The land acquisition issue also has another concerning aspect to it – the speeding up and often pushing through of environmental clearances, regardless of the ground realities. Critics have pointed out that sustainability is an important element of a smart city, and the dilution of environmental regulations is a lopsided approach that is inconsistent with the project’s own aims. Equally importantly, cutting corners in such matters could lead to major problems for these cities and their residents in the long run.
Concerns about a corporate takeover of land are also being voiced. There are worries that the smart cities will not really be cities but corporate colonies, which will be owned and managed by private entities, and which will use a combination of high prices and physical policing to allow only the wealthy while keeping out the poor and marginalized. This again goes against the stated principles of the project, since it will exclude the poor instead of addressing poverty, and will essentially use public land and funds to benefit a select, privileged portion of the population. These concerns resonate deeply with the current worldwide debate over wealth inequality and privilege.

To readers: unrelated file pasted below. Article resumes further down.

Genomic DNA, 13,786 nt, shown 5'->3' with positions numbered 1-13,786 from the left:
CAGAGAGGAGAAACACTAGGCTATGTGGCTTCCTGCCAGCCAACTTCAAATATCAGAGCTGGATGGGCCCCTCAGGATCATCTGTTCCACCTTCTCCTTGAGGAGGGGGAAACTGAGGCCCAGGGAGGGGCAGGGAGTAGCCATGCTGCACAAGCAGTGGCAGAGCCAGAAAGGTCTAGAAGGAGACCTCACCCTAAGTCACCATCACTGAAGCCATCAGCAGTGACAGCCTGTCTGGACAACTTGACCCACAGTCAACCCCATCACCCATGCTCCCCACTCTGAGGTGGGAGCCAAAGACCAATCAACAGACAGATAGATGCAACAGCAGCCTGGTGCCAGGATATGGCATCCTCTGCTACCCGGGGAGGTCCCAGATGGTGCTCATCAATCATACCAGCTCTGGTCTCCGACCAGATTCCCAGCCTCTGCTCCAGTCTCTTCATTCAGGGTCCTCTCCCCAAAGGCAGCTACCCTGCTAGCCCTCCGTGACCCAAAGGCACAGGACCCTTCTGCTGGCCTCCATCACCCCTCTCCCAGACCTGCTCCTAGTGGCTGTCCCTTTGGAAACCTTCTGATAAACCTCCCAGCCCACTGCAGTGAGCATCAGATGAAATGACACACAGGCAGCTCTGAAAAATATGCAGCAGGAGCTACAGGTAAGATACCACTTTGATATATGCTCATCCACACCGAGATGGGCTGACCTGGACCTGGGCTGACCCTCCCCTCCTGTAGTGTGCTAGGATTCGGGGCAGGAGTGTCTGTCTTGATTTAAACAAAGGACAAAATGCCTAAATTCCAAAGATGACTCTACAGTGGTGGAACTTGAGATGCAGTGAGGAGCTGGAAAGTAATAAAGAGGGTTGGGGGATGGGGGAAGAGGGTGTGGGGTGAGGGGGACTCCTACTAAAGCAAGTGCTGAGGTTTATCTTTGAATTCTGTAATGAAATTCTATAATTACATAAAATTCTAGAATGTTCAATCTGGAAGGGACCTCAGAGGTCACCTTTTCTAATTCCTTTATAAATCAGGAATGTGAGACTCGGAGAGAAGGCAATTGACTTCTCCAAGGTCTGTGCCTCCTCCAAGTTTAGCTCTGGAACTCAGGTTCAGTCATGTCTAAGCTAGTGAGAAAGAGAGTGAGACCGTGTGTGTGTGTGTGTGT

What does this mean for expats?